For recent graduates of community college, resume writing is an important skill. They often find out quickly that getting a job with no experience can be difficult. The upside to community colleges and technical schools is they generally teach in a manner that lends itself to make a college resume. While university graduates are often trainable but not necessarily trained, community college graduates usually have marketable skills.
Here are four steps that will help translate lessons learned in community college to strong points on a well-written resume.
First, write down all the courses you took in school. Include everything from basic classes to advanced courses. As you think about each class, identify skills you learned. List them specifically, including details of your proficiency in each.
Second, make a list of any other activities in which you participated while in school. Include clubs, volunteer positions, service projects and similar endeavors. Consider how your participation in each activity might represent abilities that would benefit a potential employer. Pay particular attention to any leadership positions you held.
Third, match the skills and abilities from the first two steps to the career you hope to pursue. If you have a particular job opening in mind, note how your talents fit that position. Take into account those items about which you are most passionate. Such feelings often come through in interviews and even in the way you present yourself on your resume.
Fourth, build your resume to correspond with how your qualifications go with the occupation or specific employment you seek. To do this, you’ll need to use a functional resume format, instead of a chronological resume. A functional resume will showcase the particular skills you learned in community college. You can include a section on “Selected Accomplishments” or “Special Skills” that demonstrates your capabilities. You can also include a segment called “Community Involvement,” which shows your other qualifications.
Making a community college resume in this manner will make getting a job with no experience much easier.
They say you only get once chance to make a first impression and writing your resume is definitely included in that. So what do you need to do in order to make your resume stand out from the crowd?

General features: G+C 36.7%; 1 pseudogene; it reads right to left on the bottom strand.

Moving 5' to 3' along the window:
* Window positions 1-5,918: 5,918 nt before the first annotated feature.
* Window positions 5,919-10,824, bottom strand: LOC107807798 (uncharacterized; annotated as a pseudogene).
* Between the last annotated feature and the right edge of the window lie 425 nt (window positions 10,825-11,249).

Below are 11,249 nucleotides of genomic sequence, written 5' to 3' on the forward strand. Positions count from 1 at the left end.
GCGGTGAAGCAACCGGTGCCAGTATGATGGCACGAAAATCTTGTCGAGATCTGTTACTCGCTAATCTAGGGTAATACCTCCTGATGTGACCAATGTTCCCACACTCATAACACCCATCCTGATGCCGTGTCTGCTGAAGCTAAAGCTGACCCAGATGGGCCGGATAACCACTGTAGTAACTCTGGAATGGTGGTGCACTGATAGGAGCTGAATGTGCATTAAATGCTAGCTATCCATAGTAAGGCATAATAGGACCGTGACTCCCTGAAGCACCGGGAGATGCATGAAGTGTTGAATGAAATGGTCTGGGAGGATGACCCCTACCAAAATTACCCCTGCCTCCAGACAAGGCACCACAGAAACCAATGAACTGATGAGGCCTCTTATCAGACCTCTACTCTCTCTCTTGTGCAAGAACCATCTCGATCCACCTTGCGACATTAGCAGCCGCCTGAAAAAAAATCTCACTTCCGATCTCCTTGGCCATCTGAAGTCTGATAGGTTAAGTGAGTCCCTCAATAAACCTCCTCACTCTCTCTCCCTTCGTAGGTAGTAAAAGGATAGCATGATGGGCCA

1. Tailor it to the job
Now I don’t mean lie! But adapt each resume for the job you’re applying for. Not lots, otherwise you’ll be forever typing, just enough to give it the edge. Maybe an introductory couple of lines, a bit like a cover letter. Or maybe by excluding things that are totally irrelevant to the job you’re hoping to get.
2. Make it look professional
If your resume is on flimsy paper that looks like it’s been dragged through a hedge backwards, there’s a good chance you’ll get ignored. Use a reasonable quality paper and make sure that the formatting is in tact. Computer word processors do a good job most of the time but occasionally they can mess with page settings and suddenly your work of art is looking more like a pig’s ear.
3. Proof read it
Read your resume. Out loud. I don’t care who’s watching or listening! You’re checking for factual errors, awkward gaps and whether or not it actually reads well. Reading out loud is the best way to do this – wherever you stumble, something is wrong.
4. Follow any specific options on the ad
You’d be surprised how many people don’t read instructions. Some adverts specifically ask you to include certain points. If that’s the case, be certain to do so.
5. Use a nice email address
The jokey email you set up at school or college probably doesn’t project the best image for you. Since most employers will expect you to include an email address, choose carefully (which means be boring!). Email addresses are free so if yours doesn’t send the right tone, get another one.